Learned Responses to Failure
From the time a kid is born until they reach their 40s, they are likely to have tried – and failed – at thousands of different activities and endeavors. Unless they manage to get super lucky or lack ambition (more on that in a minute) – they will fail many more times than they succeed.
But despite the emphasis on participation trophies, the vast majority of children’s education in failure will teach them the wrong things. It starts as early as school, when kids are subjected to open ridicule if they raise their hands and answer incorrectly. Perhaps it starts even earlier, as they learn to navigate the world, getting praise when they try to walk, but “oopsies” when they inevitably fall down.
Parents and teachers are busy, and there are many competing requirements for their attention. Though it is hard to do, the prescription would be to try and focus on the attempt and to weight the results (good or bad) equally in terms of praise.
Not All Failures are Created Equal
In my Failosophy research and coaching with many adult entrepreneurs – perhaps our society’s most significant risk-takers – one common thread sticks out: failure isn’t something people seem to get better at over time, even as they successfully reduce the likelihood of failure itself. Rather, high-stakes failures feel terrible each and every time they happen, and there seems to be little coping skills improvement from one cycle to the next. This may be because achievers naturally push themselves to ever-greater risks, or it may be because of avoidant behavior.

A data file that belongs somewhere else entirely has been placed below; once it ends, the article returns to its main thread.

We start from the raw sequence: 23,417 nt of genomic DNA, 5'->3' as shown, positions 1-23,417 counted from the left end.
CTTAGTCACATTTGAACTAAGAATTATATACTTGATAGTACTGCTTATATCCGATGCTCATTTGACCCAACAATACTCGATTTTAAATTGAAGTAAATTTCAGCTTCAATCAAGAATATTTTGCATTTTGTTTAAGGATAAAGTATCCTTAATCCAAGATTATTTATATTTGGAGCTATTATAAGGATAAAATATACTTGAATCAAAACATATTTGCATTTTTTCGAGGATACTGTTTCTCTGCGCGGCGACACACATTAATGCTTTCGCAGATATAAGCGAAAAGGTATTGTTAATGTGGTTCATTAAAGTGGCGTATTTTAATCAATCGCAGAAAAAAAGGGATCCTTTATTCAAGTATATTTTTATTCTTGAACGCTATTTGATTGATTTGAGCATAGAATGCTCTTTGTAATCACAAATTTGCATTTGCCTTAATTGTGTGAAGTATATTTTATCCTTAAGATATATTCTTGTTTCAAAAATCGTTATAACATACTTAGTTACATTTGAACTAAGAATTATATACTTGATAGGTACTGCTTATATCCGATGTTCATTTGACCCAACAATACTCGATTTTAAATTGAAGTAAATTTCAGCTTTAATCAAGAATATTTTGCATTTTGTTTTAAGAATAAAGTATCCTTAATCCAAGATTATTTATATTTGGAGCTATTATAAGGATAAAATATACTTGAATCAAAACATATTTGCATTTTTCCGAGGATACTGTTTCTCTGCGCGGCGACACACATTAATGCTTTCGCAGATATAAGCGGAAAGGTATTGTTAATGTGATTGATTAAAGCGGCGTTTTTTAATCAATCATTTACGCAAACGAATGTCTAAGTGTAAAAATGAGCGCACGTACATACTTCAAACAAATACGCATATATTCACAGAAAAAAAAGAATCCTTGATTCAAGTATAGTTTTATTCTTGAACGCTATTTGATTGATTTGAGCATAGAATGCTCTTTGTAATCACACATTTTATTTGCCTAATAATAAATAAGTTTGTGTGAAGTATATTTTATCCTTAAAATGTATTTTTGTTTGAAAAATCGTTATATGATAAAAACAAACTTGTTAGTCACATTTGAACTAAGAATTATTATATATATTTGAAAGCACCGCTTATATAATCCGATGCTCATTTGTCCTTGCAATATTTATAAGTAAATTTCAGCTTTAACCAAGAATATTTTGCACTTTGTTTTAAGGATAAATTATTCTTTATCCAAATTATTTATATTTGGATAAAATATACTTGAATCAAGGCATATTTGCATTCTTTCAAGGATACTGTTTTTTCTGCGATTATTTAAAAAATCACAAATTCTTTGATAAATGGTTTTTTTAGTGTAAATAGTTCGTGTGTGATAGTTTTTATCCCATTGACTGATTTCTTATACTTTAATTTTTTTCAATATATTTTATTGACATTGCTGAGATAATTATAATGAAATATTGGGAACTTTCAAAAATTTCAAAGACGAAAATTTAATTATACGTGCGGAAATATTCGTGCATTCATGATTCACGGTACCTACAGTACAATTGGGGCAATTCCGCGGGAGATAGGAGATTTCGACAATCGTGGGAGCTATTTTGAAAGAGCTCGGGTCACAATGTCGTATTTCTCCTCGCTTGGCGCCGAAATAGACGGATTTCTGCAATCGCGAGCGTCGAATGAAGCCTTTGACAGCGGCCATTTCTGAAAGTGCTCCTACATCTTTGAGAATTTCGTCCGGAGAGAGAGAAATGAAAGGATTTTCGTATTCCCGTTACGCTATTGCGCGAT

If your child is dispassionate, they may have an easier time of seeming unfazed by failure – but fundamentally, most of us experience it the same way.
As a start point for reframing failure with children, it’s helpful to have a taxonomy of kinds of failures, such as this one I’ve adapted from Burnett & Evans, the geniuses behind Stanford’s Designing Your Life course:
- Mess-ups – these are minor mistakes that are unimportant. Little energy should be devoted to understanding or fixing these, and kids should understand early how to spot and ignore them.
- Weakness – an issue that springs from a core personality or ability trait. These should mostly be things we teach our children to accept about themselves and not to dwell on these issues. Being aware of them does not necessarily mean expending lots of energy to fix them.
- Growth Opportunities – these are the situations that warrant most of our attention – what went wrong, why, what can we learn from it, how do we do better next time.